PubMed | National Institute of Environmental Health science, National Office Systems and Open Intelligence Inc.
Type: Journal Article | Journal: Scientometrics | Year: 2016

As federal programs are held more accountable for their research investments, The National Institute of Environmental Health Sciences (NIEHS) has developed a new method to quantify the impact of our funded research on the scientific and broader communities. In this article we review traditional bibliometric analyses, address challenges associated with them, and describe a new bibliometric analysis method, the Automated Research Impact Assessment (ARIA). ARIA taps into a resource that has only rarely been used for bibliometric analyses: references cited in important research artifacts, such as policies, regulations, clinical guidelines, and expert panel reports. The approach includes new statistics that science managers can use to benchmark contributions to research by funding source. This new method provides the ability to conduct automated impact analyses of federal research that can be incorporated in program evaluations. We apply this method to several case studies to examine the impact of NIEHS funded research.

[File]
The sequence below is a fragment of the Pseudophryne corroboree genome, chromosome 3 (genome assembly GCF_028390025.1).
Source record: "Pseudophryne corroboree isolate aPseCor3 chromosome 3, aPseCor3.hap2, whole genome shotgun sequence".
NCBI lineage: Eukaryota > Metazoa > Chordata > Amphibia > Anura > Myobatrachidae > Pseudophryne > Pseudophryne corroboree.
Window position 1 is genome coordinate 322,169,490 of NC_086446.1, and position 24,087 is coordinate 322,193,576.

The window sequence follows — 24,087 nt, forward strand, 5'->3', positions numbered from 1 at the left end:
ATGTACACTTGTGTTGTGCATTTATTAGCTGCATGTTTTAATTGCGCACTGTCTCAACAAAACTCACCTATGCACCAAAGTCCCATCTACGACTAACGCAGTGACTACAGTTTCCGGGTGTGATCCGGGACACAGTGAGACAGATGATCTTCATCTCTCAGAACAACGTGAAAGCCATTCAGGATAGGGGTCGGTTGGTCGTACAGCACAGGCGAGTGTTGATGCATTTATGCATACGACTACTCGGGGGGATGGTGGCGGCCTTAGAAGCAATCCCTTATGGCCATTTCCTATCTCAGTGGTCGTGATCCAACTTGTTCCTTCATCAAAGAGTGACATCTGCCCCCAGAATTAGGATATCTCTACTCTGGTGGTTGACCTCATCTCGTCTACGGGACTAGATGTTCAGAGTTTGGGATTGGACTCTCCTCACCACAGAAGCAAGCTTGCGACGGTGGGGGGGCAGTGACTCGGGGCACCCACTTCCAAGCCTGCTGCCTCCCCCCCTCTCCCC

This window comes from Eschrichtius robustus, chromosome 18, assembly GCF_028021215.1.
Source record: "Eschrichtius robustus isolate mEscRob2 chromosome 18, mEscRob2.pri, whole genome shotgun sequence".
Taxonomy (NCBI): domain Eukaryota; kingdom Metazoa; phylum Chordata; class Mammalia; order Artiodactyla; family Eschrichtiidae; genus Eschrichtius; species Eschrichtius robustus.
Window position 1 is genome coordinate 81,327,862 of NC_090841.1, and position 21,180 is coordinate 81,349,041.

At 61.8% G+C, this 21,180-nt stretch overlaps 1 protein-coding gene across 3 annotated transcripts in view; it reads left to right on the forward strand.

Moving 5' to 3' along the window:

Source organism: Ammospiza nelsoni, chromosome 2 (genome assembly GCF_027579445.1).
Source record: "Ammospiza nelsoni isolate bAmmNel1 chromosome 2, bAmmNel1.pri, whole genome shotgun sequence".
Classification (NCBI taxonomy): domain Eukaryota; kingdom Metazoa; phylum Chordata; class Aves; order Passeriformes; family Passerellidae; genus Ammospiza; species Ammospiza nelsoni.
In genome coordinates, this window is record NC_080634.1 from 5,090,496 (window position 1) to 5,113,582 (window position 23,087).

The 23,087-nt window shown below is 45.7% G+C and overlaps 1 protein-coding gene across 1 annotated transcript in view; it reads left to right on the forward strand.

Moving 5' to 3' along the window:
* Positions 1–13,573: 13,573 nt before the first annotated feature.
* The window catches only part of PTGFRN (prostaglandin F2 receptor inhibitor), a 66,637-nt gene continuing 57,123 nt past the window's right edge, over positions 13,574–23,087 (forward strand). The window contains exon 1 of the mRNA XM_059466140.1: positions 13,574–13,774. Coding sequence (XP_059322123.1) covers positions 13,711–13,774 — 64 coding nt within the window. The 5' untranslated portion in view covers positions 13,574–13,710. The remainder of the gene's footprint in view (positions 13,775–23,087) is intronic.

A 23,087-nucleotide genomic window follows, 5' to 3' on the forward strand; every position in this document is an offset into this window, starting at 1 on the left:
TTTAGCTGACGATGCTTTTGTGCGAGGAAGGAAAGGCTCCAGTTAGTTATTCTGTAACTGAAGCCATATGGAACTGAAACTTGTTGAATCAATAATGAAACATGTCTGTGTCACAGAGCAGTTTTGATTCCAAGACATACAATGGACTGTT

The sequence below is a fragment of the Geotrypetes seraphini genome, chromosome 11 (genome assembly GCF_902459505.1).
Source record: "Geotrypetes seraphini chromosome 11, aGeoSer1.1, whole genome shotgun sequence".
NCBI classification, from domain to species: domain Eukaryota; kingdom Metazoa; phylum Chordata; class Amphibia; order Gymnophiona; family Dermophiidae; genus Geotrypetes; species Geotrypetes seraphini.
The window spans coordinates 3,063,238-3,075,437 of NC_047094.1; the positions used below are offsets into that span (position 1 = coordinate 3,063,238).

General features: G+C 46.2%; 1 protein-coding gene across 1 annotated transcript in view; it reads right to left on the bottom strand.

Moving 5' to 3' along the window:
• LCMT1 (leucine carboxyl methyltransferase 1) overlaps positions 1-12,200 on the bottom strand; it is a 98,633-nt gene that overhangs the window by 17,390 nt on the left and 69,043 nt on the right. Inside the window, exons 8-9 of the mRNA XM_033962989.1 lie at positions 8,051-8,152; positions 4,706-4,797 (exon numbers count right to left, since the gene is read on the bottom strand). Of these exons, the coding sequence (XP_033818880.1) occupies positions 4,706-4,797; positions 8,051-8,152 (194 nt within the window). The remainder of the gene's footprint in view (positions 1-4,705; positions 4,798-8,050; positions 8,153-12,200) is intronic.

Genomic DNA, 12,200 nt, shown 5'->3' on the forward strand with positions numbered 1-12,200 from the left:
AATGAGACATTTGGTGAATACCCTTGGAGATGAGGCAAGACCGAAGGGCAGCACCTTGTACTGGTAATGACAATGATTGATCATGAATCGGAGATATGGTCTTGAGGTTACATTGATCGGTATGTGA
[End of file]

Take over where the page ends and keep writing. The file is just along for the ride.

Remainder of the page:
Whitcraft A.K.,University of Maryland University College | Becker-Reshef I.,University of Maryland University College | Killough B.D.,National Office Systems | Justice C.O.,University of Maryland University College
Remote Sensing | Year: 2015